I am a chronic patient of migraines, since 16 years. I have been treated by numerous doctors, but the list of medications keep on increasing. I am thinking of trying homeopathic treatment, because the hope of getting better is fast diminishing. However the positive response of patients taking magnesium supplements has given me a slight ray of hope. Hormonal changes also have a strong link to my attacks. Presently I am taking an anti depressant and inderal for prophylactic treatment and zomig for the pain. I live in Australia, and would like to know the appropriate combination of magnesium, as there are so many varieties available in the market. Please guide me in this regard, thanks.

  • fay Mar 26, 2011

    The one thing that seems to be a problem for me is that the magnesium, even in liquid form, doesn’t seem to be absorbed properly (the same is true for other supplements such as melantonin). This leaves me with the treatment option of IV drip (which contains other components of course). The good news for me is that it relaxes me almost immediately; the bad news is how costly the drip is. Based on what I’ve read today I will be trying the MigreLief to see if the herbal quality will absorb properly.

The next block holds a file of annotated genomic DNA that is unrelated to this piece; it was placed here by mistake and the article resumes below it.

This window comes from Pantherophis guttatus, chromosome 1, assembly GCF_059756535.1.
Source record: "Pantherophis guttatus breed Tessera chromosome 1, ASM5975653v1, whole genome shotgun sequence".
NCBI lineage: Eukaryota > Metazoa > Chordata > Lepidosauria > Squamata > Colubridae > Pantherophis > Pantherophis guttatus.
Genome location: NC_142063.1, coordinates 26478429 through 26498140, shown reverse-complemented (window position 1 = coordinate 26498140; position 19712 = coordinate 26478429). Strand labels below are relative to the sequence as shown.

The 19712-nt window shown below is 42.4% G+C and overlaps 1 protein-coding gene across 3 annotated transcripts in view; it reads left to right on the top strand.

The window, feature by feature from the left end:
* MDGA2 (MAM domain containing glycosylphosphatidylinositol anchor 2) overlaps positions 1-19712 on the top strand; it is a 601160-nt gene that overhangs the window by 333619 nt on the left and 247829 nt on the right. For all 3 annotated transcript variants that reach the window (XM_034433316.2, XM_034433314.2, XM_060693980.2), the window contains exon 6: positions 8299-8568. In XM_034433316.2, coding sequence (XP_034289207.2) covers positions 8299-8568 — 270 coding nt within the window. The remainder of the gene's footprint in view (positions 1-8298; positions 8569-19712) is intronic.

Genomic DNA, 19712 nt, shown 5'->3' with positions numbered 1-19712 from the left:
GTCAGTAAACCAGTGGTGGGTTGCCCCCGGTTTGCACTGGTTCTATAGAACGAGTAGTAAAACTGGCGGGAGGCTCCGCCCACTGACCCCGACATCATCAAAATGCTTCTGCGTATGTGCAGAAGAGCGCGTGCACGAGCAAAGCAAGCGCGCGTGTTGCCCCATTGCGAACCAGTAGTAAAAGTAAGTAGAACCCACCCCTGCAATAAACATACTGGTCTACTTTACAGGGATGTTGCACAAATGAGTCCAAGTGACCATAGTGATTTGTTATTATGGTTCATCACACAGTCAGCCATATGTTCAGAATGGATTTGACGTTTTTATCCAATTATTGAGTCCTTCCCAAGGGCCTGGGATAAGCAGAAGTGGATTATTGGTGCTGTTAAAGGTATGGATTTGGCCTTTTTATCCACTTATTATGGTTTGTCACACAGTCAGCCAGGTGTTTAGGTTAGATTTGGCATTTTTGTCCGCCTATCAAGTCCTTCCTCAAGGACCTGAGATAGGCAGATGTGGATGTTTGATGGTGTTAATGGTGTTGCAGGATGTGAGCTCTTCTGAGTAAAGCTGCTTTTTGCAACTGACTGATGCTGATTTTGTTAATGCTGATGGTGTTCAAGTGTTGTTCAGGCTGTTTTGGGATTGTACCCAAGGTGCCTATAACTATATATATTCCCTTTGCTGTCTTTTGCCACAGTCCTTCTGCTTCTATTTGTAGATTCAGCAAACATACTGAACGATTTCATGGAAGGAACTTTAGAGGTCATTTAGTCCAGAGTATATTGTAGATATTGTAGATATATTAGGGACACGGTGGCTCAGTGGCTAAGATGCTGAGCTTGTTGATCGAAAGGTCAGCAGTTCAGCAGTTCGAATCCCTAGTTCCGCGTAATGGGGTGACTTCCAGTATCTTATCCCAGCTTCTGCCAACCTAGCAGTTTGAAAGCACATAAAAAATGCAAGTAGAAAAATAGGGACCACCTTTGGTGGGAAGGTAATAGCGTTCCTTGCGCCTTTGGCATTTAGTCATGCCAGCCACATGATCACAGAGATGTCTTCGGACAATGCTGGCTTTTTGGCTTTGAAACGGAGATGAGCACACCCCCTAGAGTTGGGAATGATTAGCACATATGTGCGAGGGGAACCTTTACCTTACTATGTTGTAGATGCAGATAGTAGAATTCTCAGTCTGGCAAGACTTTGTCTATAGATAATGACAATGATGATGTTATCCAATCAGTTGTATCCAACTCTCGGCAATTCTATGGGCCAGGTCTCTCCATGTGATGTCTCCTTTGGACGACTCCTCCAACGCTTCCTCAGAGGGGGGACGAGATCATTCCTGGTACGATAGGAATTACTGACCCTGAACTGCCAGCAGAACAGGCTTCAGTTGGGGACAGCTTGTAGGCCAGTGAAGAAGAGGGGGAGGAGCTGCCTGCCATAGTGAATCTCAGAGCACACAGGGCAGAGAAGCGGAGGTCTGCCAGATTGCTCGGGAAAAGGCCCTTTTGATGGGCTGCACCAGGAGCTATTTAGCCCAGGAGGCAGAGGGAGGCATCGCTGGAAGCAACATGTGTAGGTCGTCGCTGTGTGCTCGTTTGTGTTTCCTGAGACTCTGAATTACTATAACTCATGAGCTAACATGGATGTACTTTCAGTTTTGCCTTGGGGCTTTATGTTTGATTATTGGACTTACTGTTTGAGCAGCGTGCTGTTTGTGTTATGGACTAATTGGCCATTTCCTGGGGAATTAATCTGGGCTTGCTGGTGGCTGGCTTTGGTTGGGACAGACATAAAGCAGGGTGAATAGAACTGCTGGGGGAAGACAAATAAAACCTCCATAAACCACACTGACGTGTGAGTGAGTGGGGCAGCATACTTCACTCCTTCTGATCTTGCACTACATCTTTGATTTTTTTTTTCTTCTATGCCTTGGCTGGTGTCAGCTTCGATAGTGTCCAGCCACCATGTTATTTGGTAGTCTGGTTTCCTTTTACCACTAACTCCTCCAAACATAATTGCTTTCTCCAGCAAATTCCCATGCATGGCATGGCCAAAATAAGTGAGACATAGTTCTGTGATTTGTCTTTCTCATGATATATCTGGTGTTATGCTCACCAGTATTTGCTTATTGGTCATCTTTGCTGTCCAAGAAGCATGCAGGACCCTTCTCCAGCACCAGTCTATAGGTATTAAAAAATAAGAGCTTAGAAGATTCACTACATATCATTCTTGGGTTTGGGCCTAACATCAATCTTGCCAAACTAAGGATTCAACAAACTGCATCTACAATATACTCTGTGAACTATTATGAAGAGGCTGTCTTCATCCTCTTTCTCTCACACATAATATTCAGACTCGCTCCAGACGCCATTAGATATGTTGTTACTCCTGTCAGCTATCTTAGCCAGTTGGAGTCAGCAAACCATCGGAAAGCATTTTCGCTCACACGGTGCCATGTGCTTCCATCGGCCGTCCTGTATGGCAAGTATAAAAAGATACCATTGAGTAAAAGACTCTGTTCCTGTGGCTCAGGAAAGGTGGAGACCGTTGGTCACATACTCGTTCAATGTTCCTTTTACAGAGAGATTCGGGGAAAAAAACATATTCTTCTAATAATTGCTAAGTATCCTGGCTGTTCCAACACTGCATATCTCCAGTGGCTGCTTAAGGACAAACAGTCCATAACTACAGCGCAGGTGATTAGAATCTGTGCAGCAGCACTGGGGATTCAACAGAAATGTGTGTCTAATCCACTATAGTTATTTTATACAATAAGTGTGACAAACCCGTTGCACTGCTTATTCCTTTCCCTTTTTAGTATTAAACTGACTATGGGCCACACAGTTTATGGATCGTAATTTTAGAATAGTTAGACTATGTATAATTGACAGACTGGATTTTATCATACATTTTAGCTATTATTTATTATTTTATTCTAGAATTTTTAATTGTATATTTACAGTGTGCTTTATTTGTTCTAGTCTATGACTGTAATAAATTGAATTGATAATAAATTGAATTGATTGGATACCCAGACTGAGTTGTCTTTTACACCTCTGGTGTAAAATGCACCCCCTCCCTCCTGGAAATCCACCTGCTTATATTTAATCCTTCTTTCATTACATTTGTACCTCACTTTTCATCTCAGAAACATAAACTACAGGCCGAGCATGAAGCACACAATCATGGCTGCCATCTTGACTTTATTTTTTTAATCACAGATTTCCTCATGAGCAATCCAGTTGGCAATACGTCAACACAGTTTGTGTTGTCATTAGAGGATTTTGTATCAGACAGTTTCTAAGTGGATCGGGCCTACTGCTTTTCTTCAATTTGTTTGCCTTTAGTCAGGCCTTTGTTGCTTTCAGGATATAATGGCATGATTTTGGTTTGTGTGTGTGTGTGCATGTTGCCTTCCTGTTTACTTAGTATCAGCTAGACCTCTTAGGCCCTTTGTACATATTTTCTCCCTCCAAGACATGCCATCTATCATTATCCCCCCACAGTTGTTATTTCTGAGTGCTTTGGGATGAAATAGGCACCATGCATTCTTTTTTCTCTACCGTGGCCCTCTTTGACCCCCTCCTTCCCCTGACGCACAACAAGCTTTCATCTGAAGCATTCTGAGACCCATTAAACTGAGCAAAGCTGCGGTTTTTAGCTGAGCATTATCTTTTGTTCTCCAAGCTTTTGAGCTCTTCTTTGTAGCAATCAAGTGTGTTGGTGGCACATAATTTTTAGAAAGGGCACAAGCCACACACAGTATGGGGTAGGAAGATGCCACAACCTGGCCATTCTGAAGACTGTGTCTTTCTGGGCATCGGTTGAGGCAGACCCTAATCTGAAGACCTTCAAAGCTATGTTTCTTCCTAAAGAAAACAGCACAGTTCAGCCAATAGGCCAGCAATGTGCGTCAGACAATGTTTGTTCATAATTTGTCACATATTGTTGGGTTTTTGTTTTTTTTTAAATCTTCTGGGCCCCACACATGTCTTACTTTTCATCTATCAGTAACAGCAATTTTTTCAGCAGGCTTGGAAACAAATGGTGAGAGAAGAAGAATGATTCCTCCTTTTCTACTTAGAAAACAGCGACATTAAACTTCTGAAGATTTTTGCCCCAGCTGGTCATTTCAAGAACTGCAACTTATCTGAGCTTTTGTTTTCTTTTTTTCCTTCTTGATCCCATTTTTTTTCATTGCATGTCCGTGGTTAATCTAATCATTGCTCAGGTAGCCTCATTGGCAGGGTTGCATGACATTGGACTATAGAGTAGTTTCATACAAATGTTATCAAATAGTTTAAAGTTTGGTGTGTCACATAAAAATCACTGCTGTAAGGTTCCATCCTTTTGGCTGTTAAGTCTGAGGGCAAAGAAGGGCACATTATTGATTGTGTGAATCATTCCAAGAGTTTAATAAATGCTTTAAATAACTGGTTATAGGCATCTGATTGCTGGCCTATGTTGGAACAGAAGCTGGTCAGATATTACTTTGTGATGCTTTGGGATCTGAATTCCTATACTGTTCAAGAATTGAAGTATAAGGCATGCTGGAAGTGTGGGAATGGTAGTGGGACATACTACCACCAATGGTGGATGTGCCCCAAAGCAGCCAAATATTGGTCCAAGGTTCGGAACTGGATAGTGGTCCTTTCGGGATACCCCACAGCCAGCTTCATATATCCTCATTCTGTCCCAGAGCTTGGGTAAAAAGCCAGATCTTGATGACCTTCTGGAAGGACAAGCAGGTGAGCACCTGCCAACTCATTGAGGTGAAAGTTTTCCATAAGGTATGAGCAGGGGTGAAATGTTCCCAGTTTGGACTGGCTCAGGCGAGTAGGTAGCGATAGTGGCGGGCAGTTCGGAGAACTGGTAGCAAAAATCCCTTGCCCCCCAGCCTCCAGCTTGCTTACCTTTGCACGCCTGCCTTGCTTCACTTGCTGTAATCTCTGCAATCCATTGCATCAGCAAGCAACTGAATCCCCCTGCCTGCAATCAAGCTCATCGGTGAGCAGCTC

• suki Aug 8, 2013

    I use Migravent that has magnesium, riboflavin, butterbur and COQ10. I know it’s expensive and I could probably purchase the various ingredients and mix them, but for me it works, at least by negative comparison. I just retired (disability) and am much better able to observe the effects of various treatments and preventives. I took Migravent as a preventive and in that month was ill 60% of the time. The next month I stopped and was ill 77% of the time. Now I’m back on it and we’ll see how August goes. When I say ill I’m using the MIDAS criteria- either 50% or 100% incapacitated for work or play.

  • suki Aug 13, 2013

    I’ve finished researching what I’ll need to replace the Migravent.(They have some extra ingredients that I can do without). If I can stay healthy and organized long enough to switch over to the same ingredients I’ll let you know.
    I also just found out that the magnesium powder I use to augment the magnesium in the migravent contains stevia. I like the powdered magnesium seems to work better. Because the jury is out on stevia I will have to find a replacement magnesium powder.

  • Upadhyay CL Aug 26, 2016

    For migrain take Magnesium Glycinate or magnesium taurate , these two are well absorbed by body, called bioavailable , other forms are have one or the other problems, every make needs 430 mg of magnesium per day , that should be Mg metal equivalent , in short,you need 6 capsules of magnesium Glycinate to get your daily dose of around 400 mg metal equivalent magnesium. Combine with Vit. B complex for migrain treatment, good luck